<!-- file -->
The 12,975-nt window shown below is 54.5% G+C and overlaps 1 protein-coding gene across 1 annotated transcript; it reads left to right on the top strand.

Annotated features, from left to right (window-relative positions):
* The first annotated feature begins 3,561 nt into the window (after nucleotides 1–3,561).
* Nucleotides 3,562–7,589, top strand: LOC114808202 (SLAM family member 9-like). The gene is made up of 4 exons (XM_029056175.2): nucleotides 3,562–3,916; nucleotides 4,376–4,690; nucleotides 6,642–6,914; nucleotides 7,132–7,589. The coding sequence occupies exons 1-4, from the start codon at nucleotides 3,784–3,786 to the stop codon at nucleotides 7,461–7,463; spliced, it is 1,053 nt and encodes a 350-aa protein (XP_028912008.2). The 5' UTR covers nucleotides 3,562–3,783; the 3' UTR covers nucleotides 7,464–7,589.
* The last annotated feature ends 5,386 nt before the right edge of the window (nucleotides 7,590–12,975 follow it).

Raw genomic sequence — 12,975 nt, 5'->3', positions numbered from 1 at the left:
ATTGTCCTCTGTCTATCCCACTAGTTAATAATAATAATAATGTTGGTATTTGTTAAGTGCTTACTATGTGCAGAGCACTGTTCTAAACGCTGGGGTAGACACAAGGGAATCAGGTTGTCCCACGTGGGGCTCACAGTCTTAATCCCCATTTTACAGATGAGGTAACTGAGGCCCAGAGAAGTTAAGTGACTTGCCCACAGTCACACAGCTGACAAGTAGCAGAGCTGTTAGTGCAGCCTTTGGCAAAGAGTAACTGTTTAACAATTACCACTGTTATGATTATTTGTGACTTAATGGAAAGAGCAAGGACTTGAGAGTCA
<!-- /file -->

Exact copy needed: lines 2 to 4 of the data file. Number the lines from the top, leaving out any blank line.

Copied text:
Annotated features, from left to right (window-relative positions):
* The first annotated feature begins 3,561 nt into the window (after nucleotides 1–3,561).
* Nucleotides 3,562–7,589, top strand: LOC114808202 (SLAM family member 9-like). The gene is made up of 4 exons (XM_029056175.2): nucleotides 3,562–3,916; nucleotides 4,376–4,690; nucleotides 6,642–6,914; nucleotides 7,132–7,589. The coding sequence occupies exons 1-4, from the start codon at nucleotides 3,784–3,786 to the stop codon at nucleotides 7,461–7,463; spliced, it is 1,053 nt and encodes a 350-aa protein (XP_028912008.2). The 5' UTR covers nucleotides 3,562–3,783; the 3' UTR covers nucleotides 7,464–7,589.